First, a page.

The Origin of Arbitration Law in South Africa

Potchefstroom Electronic Law Journal/Potchefstroomse Elektroniese Regsblad

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Title The Origin of Arbitration Law in South Africa
Creator Rantsane, Ditaba Petrus
Subject arbitration
alternative dispute resolution
Roman law
Roman-Dutch law
common law
arbitration agreements
arbitration clause
English law
party autonomy
judicial intervention
Description This article seeks to trace the historical origin of arbitration as it is currently practised in South Africa. The resort to alternative dispute resolution methods has existed since time immemorial. The practice of arbitration was identified in the Bible when it was practised by King Solomon. South African traditional communities practised arbitration before the arrival of Western nations in South Africa, who brought with them their norms and practices. The community entrusted the responsibility of resolving disputes amicably to the headman, the Chief or the King. The practice of traditional alternative disputes resolution was disrupted by colonialism, which introduced Roman-Dutch law and subsequently English law influences. The aim of the parties under both Roman-Dutch law and English law was to steer their disputes away from courtrooms with their rigid rules and procedures. Hence the resort to arbitration. Through the passage of time, the parties lost respect for arbitration. Judicial intervention became a necessary tool to enforce the agreement to arbitrate or the subsequent award.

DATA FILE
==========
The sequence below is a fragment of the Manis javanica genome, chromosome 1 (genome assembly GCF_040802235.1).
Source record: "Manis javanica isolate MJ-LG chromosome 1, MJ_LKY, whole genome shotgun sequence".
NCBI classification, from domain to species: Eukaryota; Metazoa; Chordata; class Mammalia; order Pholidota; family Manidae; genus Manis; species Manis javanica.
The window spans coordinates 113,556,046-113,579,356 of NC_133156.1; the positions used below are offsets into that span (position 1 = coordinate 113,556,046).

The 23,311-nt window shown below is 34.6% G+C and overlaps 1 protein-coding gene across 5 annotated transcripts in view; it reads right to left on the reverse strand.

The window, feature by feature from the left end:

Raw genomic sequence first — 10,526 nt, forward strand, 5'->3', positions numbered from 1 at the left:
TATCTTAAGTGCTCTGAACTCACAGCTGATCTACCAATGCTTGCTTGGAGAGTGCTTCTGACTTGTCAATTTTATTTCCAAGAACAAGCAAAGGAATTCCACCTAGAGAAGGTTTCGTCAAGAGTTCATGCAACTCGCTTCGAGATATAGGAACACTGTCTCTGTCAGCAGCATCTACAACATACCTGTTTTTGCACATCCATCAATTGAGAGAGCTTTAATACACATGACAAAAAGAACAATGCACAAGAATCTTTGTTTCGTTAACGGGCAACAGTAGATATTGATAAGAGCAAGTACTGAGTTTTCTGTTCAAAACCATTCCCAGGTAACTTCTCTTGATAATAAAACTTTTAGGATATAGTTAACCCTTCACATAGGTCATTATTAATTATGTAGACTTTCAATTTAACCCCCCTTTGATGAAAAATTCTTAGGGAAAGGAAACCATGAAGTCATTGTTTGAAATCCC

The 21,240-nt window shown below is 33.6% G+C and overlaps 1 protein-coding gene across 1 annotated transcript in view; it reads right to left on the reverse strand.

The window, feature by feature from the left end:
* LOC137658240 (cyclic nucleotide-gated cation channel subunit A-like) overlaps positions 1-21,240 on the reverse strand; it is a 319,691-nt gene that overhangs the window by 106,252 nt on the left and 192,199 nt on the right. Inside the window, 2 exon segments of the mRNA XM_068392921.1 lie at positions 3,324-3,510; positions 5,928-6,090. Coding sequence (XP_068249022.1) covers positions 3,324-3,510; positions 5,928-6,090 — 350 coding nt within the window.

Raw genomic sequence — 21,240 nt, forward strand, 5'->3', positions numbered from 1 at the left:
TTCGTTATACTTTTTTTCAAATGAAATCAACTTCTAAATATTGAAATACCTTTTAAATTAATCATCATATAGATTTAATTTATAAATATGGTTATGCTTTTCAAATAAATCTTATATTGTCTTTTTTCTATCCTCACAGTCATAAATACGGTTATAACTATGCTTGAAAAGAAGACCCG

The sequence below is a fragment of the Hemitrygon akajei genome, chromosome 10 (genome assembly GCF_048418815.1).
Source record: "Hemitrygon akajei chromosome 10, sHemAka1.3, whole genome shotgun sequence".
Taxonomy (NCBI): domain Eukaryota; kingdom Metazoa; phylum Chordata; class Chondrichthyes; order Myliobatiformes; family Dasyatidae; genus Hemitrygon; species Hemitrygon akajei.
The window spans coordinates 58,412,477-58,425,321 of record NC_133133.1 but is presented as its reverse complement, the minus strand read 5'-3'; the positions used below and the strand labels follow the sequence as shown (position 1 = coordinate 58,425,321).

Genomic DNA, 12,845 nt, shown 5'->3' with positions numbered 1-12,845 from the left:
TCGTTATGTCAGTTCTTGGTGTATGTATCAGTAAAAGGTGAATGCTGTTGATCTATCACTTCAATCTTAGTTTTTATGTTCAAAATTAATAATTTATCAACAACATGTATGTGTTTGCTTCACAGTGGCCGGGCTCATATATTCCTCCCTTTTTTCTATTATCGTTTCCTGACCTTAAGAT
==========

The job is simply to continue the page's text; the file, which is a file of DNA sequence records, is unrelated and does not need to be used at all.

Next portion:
A concern was raised in some quarters regarding the South African arbitration legislation that stagnated in 1965 when it was enacted. The sophisticated legal system and the impartial and independent judiciary, provided a strong support to arbitration and its autonomy. The firm judicial support did not detract from the necessity for a complete overhaul of the arbitration prescript, which might position South Africa as the hub of commercial arbitration in Africa and globally. The enactment of the International Arbitration Act, 2017 marked a great milestone towards achieving that goal. Arbitration is embedded in the fabric of South African commercial dispute resolution.
Publisher Faculty of Law, North-West University, South Africa
Date 2020-11-03
Type info:eu-repo/semantics/article
Peer reviewed article
Format application/pdf
Source Potchefstroom Electronic Law Journal; Vol 23 (2020); 1-27
Language eng
Rights Copyright (c) 2020 Ditaba Petrus Rantsane

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